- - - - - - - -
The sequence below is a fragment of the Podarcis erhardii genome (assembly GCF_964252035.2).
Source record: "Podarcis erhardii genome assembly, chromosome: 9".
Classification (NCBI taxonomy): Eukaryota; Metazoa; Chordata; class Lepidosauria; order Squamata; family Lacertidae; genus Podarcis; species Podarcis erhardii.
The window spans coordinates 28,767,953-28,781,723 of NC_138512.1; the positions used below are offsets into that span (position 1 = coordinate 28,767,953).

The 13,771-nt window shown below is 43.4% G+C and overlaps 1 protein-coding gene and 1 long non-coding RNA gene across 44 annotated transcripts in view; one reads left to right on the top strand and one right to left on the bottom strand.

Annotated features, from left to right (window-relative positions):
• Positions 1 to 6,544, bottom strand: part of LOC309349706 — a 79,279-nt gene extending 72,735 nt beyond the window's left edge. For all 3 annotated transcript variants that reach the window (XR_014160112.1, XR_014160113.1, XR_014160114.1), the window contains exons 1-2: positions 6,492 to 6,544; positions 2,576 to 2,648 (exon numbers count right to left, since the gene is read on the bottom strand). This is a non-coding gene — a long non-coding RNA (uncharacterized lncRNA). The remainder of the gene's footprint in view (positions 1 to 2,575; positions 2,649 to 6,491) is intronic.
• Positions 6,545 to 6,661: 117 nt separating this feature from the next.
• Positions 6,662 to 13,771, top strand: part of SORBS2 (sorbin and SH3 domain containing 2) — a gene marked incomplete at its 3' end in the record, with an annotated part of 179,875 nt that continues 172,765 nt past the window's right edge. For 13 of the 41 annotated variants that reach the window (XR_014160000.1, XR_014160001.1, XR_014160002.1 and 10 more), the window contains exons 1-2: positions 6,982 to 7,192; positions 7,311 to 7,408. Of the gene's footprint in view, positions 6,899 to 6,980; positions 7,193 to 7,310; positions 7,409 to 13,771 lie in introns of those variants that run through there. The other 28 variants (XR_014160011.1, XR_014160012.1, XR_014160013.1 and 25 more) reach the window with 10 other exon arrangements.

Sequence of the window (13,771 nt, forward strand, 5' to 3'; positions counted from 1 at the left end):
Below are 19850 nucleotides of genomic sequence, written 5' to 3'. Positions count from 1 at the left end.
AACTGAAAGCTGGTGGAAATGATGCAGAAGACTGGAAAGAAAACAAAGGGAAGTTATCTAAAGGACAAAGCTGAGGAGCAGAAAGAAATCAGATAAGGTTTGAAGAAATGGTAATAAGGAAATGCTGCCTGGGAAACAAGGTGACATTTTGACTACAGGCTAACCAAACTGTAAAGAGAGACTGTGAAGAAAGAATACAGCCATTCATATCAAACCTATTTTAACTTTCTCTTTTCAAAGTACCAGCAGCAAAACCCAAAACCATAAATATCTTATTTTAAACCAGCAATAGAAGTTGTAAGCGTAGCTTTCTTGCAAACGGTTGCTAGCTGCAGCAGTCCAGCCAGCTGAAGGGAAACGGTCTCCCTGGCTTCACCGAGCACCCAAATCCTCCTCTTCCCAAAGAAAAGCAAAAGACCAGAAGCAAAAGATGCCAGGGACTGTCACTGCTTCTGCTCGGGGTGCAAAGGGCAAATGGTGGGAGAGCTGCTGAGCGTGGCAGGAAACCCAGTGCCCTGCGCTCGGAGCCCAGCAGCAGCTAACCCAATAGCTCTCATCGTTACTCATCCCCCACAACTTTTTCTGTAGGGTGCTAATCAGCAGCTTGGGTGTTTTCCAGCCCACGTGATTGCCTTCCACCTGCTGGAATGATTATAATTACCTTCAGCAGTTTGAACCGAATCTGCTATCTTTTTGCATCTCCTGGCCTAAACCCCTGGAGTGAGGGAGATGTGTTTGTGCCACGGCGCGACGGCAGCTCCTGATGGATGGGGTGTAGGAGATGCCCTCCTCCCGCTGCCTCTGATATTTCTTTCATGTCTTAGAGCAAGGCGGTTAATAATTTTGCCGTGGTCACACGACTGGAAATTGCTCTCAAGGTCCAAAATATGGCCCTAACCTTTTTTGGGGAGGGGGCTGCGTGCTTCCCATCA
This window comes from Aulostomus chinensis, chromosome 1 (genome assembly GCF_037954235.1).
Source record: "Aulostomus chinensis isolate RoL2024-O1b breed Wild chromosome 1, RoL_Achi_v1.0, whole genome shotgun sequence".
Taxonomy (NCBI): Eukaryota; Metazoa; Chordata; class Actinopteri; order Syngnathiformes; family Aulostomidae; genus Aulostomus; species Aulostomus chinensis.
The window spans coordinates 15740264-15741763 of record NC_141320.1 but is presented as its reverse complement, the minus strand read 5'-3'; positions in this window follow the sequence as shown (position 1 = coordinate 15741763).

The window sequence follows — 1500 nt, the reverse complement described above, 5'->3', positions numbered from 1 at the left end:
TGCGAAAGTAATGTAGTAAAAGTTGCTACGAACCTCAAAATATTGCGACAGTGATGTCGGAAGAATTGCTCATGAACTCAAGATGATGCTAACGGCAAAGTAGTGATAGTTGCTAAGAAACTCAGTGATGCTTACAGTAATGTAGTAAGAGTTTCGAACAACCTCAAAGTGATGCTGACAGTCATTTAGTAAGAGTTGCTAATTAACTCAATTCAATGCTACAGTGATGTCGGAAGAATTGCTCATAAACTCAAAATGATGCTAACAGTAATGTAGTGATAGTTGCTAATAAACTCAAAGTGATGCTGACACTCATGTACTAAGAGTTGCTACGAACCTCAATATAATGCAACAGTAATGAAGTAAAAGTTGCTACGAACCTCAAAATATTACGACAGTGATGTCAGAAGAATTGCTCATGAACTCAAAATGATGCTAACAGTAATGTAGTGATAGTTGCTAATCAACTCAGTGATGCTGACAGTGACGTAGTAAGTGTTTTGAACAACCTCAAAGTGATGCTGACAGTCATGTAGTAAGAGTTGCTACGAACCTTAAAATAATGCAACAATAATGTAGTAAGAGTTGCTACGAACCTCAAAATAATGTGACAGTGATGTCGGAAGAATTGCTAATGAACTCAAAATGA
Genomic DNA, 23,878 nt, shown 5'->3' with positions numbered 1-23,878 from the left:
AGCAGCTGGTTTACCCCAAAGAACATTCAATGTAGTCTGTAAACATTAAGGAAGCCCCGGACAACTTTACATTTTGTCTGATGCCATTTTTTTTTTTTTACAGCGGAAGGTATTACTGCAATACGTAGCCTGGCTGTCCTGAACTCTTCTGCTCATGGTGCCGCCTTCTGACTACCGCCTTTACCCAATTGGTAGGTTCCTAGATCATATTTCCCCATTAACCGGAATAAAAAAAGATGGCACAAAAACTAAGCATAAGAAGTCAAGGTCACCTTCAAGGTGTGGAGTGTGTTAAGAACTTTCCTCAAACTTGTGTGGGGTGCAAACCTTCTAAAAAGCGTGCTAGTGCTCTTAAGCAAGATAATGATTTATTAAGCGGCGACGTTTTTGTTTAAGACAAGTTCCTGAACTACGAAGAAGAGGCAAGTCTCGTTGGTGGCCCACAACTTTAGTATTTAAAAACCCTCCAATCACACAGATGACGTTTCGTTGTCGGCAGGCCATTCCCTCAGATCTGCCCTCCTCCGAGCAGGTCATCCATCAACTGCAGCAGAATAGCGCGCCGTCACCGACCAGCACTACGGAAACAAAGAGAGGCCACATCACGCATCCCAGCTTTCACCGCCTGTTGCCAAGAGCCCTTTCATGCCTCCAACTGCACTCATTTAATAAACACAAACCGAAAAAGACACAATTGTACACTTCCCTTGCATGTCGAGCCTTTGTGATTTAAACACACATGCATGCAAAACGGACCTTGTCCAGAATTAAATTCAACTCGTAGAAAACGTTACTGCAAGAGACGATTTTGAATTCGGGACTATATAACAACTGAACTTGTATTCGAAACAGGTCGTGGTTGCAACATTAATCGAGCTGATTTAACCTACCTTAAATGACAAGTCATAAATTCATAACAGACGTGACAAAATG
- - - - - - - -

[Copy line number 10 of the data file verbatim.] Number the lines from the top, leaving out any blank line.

Sequence of the window (13,771 nt, forward strand, 5' to 3'; positions counted from 1 at the left end):